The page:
Tuesday, September 28, 2010

Getting The Most Fall Color Out Of Your Pictures

With a little know-how, colorful fall pictures can be made even better.

Well, for those of us living in the Northern Hemisphere, it's been fall for almost a week now. For those of us living in certain areas of the world, fall means colorful foliage.

So how to get the most out of your fall pictures?

For one thing, shoot your camera using the RAW format. Yes, JPEG allows for some color-related editing, but with RAW, the number of ways to tweak the colors increases dramatically, as does the ease of doing so. Yes, RAW mandates post-processing, but in the end, many people who are serious about their digital pictures will agree with me that RAW rules.

For the examples and screen shots that follow, I am using Canon's Digital Photo Professional (DPP) RAW editing software that came bundled with my EOS 30D. If you shoot something else, your RAW editor will be different, but the overall functions should remain the same.

Onto making your colors “pop.”

First thing: Examine the picture
This is a lot easier if you just came in from a shoot. Chances are, upon opening the picture, you will notice that the colors in rthe picture probably aren't as vibrant as you remember them.

Option 1: Boost Saturation
By far the simplest operation, boosting the saturation is simply what one can do in Photoshop or the like. Simply find your saturation controller and kick it up a few notches. On DPP, I can take my 30D 4 steps up (increasing saturation) or 4 down (decreasing saturation). In my opinion, a setting of +2 works best as the change is noticeable, but the picture sill looks like a picture, not a painting.

Option 2: Adjust white balance
The reason I love RAW so much is that, should you mess up the white balance setting when shooting, there's no worry, you can just go back and fix it later on the computer. True, when one thinks of white balance, one usually thinks of major mistakes,, such as shooting tungsten under daylight. However, more subtle mistakes can kill your colors. Just by clicking on the correct white balance setting for the conditions in which the picture was shot can help render more vibrant, accurate colors.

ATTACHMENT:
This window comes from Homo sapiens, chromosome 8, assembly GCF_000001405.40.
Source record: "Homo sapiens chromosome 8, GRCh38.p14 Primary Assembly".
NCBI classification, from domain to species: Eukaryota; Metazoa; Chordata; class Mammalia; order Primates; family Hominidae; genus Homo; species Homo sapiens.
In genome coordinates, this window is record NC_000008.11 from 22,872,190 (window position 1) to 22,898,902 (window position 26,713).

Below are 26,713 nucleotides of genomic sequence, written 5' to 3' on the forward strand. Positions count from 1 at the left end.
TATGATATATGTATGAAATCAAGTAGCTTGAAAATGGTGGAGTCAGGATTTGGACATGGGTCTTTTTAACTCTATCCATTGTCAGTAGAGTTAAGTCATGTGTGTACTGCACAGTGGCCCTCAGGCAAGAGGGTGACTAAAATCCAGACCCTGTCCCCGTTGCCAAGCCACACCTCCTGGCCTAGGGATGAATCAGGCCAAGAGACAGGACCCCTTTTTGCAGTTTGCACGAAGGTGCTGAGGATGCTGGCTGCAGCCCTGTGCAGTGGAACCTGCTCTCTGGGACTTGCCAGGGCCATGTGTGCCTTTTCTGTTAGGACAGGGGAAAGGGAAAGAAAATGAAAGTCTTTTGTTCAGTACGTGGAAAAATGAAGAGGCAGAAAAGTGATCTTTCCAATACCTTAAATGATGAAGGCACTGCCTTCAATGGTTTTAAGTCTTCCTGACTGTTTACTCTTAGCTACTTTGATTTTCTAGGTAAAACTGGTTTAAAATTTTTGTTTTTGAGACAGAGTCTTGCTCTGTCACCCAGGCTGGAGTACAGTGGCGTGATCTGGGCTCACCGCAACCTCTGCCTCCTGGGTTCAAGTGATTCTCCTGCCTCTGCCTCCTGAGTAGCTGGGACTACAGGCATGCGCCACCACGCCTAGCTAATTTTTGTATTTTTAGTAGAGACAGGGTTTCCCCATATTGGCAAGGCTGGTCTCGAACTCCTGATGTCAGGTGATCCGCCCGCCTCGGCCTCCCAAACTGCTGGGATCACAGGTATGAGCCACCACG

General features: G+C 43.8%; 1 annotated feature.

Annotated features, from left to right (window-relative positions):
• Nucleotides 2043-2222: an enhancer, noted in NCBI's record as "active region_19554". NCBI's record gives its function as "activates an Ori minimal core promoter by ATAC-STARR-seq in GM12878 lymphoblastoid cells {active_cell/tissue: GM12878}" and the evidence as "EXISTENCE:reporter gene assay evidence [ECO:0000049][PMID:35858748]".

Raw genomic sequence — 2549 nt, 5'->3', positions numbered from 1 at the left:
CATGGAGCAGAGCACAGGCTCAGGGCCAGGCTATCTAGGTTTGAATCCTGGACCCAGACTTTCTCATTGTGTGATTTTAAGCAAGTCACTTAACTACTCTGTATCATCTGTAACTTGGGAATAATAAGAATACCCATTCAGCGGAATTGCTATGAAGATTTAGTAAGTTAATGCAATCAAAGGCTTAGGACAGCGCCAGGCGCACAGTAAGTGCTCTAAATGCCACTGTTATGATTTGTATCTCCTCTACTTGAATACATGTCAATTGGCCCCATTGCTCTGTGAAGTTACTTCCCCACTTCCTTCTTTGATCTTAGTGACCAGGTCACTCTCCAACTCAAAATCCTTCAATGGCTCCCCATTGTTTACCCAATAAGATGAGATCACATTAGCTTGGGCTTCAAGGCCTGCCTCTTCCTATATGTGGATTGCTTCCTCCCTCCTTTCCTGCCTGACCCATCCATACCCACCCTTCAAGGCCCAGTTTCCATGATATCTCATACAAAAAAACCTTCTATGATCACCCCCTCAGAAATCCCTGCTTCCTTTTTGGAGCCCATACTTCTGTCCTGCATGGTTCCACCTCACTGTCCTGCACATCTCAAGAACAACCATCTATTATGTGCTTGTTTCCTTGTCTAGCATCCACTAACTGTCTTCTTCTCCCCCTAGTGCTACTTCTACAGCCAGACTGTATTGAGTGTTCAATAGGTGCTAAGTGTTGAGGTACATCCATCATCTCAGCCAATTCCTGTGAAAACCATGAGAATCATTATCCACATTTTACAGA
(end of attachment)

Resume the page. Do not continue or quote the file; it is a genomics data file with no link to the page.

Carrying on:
Option 3: Picture styles
Besides white balance, picture styles can have a major impact on color rendition. Obviously for fall scenery, the landscape setting is the best. However, for anyone who demands the greatest accuracy, the setting that is an exact recording of color, 'faithful' in DPP, is another option.

Option 4: Dynamic range histogram
On DPP, there is a histogram function. While not directly impacting color, the way it plays with the light and dark will have an impact on how color looks. On DPP, moving left will lighten the lights. For color, this will often lead to a loss of saturation, but a generally brighter picture. Moving right will create a darker image, but one that appears more saturated in color.

Option 5: Any combination of the above
While each of the above four techniques can help boost color in your photos when applied correctly, try using any two or even all of them together, one can really add some fantastic colors to fall photos.

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Thursday, September 23, 2010

Seize The Night!

Okay Northern Hemisphere astronomers, rejoice! The Autumnal Equinox has arrived and the Sun has crossed into the Southern Celestial Hemisphere, which means that, for the next six months, the nights will be longer than the days, which means more time for stargazing. However, there is more good news to report, too:

Shortening Days “Freeze” The Sky
Around the equinoxes, the shortening/lengthening of the days is at its most extreme. While this is a bad thing in the spring as the later sunsets will lead the winter constellations to disappear very quickly, come fall, the earlier sunsets freeze the sky to summer, but only to a point. Because the Sun sets earlier each night, the summer constellations will hang around for an extended period of time as the sky will get darker each night. In fact, it is still possible to observe the Teapot into November if you have a really good Southern horizon.

Standard Time Returns